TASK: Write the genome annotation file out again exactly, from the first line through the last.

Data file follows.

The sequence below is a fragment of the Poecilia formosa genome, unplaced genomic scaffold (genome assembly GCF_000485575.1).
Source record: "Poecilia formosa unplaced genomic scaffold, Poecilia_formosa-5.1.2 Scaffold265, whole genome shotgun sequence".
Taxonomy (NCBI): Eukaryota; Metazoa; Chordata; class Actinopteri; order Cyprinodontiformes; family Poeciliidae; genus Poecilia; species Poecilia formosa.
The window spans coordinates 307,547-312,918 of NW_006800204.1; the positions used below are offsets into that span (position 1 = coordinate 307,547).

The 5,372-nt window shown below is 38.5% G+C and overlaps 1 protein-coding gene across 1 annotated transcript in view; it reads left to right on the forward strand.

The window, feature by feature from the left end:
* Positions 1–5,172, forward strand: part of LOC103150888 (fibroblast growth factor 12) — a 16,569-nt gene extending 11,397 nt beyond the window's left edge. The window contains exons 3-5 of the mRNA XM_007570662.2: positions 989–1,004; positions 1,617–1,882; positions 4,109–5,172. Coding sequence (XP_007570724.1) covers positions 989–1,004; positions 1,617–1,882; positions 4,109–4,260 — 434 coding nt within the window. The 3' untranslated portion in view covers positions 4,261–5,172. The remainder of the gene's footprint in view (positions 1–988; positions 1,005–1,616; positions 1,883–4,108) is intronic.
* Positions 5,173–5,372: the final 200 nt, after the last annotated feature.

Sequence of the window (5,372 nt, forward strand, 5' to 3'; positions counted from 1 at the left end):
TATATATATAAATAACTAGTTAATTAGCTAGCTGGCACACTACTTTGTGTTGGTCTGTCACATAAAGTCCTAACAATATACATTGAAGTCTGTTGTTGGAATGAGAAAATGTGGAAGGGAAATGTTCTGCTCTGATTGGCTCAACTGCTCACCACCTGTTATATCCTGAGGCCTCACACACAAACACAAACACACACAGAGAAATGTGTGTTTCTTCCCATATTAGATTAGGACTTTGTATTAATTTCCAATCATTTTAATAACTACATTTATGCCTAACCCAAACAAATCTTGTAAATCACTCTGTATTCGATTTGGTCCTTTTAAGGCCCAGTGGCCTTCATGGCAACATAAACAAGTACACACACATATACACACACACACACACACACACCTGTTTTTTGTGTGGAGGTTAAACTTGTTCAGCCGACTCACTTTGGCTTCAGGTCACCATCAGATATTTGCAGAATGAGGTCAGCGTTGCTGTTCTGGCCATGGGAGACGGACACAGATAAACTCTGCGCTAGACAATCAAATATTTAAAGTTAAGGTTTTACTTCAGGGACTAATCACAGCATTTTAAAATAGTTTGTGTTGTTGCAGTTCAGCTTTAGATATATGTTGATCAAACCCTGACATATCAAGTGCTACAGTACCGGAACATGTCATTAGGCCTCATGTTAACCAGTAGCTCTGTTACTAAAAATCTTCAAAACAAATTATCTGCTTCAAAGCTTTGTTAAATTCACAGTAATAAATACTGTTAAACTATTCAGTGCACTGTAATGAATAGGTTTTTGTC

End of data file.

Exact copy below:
The sequence below is a fragment of the Poecilia formosa genome, unplaced genomic scaffold (genome assembly GCF_000485575.1).
Source record: "Poecilia formosa unplaced genomic scaffold, Poecilia_formosa-5.1.2 Scaffold265, whole genome shotgun sequence".
Taxonomy (NCBI): Eukaryota; Metazoa; Chordata; class Actinopteri; order Cyprinodontiformes; family Poeciliidae; genus Poecilia; species Poecilia formosa.
The window spans coordinates 307,547-312,918 of NW_006800204.1; the positions used below are offsets into that span (position 1 = coordinate 307,547).

The 5,372-nt window shown below is 38.5% G+C and overlaps 1 protein-coding gene across 1 annotated transcript in view; it reads left to right on the forward strand.

The window, feature by feature from the left end:
* Positions 1–5,172, forward strand: part of LOC103150888 (fibroblast growth factor 12) — a 16,569-nt gene extending 11,397 nt beyond the window's left edge. The window contains exons 3-5 of the mRNA XM_007570662.2: positions 989–1,004; positions 1,617–1,882; positions 4,109–5,172. Coding sequence (XP_007570724.1) covers positions 989–1,004; positions 1,617–1,882; positions 4,109–4,260 — 434 coding nt within the window. The 3' untranslated portion in view covers positions 4,261–5,172. The remainder of the gene's footprint in view (positions 1–988; positions 1,005–1,616; positions 1,883–4,108) is intronic.
* Positions 5,173–5,372: the final 200 nt, after the last annotated feature.

Sequence of the window (5,372 nt, forward strand, 5' to 3'; positions counted from 1 at the left end):
TATATATATAAATAACTAGTTAATTAGCTAGCTGGCACACTACTTTGTGTTGGTCTGTCACATAAAGTCCTAACAATATACATTGAAGTCTGTTGTTGGAATGAGAAAATGTGGAAGGGAAATGTTCTGCTCTGATTGGCTCAACTGCTCACCACCTGTTATATCCTGAGGCCTCACACACAAACACAAACACACACAGAGAAATGTGTGTTTCTTCCCATATTAGATTAGGACTTTGTATTAATTTCCAATCATTTTAATAACTACATTTATGCCTAACCCAAACAAATCTTGTAAATCACTCTGTATTCGATTTGGTCCTTTTAAGGCCCAGTGGCCTTCATGGCAACATAAACAAGTACACACACATATACACACACACACACACACACACCTGTTTTTTGTGTGGAGGTTAAACTTGTTCAGCCGACTCACTTTGGCTTCAGGTCACCATCAGATATTTGCAGAATGAGGTCAGCGTTGCTGTTCTGGCCATGGGAGACGGACACAGATAAACTCTGCGCTAGACAATCAAATATTTAAAGTTAAGGTTTTACTTCAGGGACTAATCACAGCATTTTAAAATAGTTTGTGTTGTTGCAGTTCAGCTTTAGATATATGTTGATCAAACCCTGACATATCAAGTGCTACAGTACCGGAACATGTCATTAGGCCTCATGTTAACCAGTAGCTCTGTTACTAAAAATCTTCAAAACAAATTATCTGCTTCAAAGCTTTGTTAAATTCACAGTAATAAATACTGTTAAACTATTCAGTGCACTGTAATGAATAGGTTTTTGTC